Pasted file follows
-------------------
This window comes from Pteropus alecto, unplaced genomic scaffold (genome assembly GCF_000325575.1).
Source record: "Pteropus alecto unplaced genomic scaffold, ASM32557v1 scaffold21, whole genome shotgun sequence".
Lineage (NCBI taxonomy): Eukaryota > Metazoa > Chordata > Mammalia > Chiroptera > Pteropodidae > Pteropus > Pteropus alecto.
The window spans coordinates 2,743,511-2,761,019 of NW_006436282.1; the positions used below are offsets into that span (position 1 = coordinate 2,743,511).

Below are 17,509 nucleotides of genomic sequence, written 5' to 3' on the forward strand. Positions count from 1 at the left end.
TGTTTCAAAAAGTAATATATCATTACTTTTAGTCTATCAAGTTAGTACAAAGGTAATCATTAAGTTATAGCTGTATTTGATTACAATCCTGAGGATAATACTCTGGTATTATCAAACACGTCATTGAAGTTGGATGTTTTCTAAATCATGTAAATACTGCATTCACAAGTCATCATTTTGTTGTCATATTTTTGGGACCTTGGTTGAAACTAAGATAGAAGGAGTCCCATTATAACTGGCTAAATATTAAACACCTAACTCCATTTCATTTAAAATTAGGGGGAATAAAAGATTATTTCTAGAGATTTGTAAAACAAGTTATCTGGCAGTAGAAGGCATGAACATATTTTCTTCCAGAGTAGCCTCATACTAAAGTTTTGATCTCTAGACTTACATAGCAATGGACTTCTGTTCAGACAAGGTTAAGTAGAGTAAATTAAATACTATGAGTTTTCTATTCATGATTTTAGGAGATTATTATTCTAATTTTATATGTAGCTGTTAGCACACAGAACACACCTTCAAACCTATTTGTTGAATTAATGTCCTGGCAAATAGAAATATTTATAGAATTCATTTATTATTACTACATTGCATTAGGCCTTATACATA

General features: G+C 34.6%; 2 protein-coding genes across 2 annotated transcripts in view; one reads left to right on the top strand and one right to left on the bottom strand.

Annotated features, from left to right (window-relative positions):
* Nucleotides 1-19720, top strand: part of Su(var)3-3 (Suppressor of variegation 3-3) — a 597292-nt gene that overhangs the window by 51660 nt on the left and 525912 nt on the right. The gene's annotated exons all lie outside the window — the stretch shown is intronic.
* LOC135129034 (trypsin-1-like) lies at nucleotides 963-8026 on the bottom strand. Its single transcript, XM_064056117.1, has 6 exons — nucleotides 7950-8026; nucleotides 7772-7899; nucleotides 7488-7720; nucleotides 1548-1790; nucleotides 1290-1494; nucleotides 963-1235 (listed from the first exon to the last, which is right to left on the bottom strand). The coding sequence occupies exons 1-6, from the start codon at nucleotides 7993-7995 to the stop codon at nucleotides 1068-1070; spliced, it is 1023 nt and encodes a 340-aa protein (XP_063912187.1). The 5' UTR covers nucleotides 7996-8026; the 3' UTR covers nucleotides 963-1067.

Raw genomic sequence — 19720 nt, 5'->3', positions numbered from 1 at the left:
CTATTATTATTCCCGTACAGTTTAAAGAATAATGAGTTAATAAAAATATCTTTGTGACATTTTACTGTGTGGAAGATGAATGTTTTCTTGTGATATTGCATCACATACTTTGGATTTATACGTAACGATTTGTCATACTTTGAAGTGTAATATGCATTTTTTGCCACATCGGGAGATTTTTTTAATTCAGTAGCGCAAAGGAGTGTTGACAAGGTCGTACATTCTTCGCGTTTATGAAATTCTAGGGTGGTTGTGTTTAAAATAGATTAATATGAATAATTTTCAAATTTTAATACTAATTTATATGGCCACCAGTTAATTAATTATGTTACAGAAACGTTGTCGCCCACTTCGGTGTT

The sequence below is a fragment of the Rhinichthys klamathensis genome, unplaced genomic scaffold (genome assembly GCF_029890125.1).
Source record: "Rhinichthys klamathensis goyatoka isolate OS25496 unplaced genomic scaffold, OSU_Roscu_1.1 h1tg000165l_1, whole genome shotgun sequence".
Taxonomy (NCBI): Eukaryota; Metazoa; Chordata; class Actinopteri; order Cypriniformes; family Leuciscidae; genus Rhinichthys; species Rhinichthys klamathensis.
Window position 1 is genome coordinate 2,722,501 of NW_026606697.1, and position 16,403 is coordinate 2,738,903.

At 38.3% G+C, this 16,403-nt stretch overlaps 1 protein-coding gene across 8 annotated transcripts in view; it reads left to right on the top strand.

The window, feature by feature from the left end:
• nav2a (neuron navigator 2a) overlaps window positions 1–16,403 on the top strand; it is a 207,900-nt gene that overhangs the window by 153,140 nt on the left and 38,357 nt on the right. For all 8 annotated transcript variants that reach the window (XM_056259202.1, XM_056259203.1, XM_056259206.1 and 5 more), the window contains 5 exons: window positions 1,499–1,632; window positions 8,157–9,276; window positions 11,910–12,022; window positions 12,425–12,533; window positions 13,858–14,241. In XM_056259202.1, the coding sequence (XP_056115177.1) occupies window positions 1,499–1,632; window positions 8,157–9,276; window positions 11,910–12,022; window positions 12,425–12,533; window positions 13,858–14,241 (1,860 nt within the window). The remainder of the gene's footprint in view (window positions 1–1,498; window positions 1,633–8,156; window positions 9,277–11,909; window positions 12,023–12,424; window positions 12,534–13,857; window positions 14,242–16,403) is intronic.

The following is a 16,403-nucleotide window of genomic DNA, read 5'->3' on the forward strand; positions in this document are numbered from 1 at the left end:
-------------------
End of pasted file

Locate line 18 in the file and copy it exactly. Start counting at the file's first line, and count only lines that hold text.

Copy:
The window, feature by feature from the left end: